I need to make some benchmark on a Dual-Xeon and on a KNL. When doing the benchmark, I would like to get a time and an estimation of the error. For that, I run 10 benchmarks of the same program in a row and take the average as the time and compute the standard deviation to get an error. The goal is obviously to reduce the standard deviation.
I do the following, on a Linux CentOS 7.3 box:
- Disable turbo boost on the BIOS
- Make sure that the Dual-Xeon is in NUMA mode in the BIOS (That's what I want)
- Make sure to correctly pin threads to the correct hardware thread with OMP_PLACES and OMP_PROC_BIND. I also tend to use the following tip to do a scaling graph. I plot the number of cores on the x-axis and I plot 2 curves for the Dual-Xeon. One curve for 1 thread per core, and one curve for 2 threads per core. I do the same for KNL with 4 curves.
- I'll also try to boot without the graphical user interface, see if it makes a difference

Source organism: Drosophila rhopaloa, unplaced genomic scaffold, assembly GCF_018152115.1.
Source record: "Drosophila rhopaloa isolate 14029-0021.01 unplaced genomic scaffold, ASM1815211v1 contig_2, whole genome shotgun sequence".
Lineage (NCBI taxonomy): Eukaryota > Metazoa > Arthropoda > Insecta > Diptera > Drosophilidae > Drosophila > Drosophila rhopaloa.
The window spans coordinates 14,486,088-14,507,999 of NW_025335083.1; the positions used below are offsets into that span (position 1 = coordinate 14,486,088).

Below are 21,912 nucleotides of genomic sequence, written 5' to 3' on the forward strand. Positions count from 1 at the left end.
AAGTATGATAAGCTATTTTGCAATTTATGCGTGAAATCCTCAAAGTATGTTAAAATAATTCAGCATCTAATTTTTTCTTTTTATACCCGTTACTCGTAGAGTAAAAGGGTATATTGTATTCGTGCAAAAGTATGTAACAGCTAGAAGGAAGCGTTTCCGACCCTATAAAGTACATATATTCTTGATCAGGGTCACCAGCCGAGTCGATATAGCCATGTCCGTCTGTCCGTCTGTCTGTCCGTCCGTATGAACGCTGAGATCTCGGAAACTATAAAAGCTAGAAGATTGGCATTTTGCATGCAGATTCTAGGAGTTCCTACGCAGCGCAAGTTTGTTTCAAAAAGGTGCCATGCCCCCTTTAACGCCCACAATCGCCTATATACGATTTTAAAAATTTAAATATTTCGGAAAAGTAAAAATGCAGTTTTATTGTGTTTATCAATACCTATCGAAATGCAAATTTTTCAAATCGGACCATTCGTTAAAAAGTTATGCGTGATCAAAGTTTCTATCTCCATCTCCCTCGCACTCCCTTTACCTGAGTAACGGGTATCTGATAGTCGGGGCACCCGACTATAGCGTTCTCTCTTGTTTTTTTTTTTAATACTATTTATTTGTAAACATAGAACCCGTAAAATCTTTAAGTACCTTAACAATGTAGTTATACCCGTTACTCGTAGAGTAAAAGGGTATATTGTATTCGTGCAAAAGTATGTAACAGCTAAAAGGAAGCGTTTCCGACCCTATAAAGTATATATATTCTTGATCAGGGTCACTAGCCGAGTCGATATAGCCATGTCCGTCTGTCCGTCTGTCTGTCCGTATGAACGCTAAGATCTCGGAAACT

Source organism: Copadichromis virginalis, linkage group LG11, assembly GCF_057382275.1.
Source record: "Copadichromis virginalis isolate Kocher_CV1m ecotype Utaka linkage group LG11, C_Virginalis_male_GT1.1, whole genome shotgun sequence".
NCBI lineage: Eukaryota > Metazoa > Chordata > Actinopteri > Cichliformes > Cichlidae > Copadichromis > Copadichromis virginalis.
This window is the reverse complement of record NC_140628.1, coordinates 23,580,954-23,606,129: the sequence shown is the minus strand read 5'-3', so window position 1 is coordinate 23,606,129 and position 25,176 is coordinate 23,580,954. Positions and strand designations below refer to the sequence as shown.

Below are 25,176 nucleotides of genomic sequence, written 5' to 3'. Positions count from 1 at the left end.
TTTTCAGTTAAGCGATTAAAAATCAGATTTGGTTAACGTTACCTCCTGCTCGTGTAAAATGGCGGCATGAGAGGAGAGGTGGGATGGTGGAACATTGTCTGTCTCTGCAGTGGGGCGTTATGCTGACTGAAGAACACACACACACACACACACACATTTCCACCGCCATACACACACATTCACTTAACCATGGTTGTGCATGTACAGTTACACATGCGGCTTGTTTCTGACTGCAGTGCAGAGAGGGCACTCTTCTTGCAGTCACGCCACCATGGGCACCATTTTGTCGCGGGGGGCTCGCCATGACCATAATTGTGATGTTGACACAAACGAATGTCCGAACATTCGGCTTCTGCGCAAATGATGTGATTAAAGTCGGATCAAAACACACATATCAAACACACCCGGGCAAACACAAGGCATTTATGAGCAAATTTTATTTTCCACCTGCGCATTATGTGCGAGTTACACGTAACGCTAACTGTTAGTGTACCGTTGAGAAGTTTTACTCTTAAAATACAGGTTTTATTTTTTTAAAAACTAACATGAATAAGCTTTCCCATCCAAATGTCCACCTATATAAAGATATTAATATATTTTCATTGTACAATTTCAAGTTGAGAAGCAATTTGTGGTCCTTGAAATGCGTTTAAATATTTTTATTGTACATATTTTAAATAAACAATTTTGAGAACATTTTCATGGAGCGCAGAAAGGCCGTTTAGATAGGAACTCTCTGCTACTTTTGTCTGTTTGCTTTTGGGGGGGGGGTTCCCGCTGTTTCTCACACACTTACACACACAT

Do you have any other tip?
I assume that each benchmark has an outer loop that runs the compute section many times. You should discard the 1st iteration, as this may have the OpenMP thread pool creation overhead time, as well as any array "first touch". You may wish to include this time in an actual application. For a benchmark, you likely determine the per-iteration time, taking an average including the first pass is not correct.
doWork(); // first touch pass
t0 = omp_get_wtime();
for(int i=0; i<nReps; ++i)
t1 = omp_get_wtime();
repTime = (t1 - t0) / nReps;
Linux tries to do "the right thing" with NUMA page allocation, but it does not always succeed, and does not have all of the policies that one might want to apply in a multi-socket job.
For KNL the test methodology will depend on the operating mode of the system.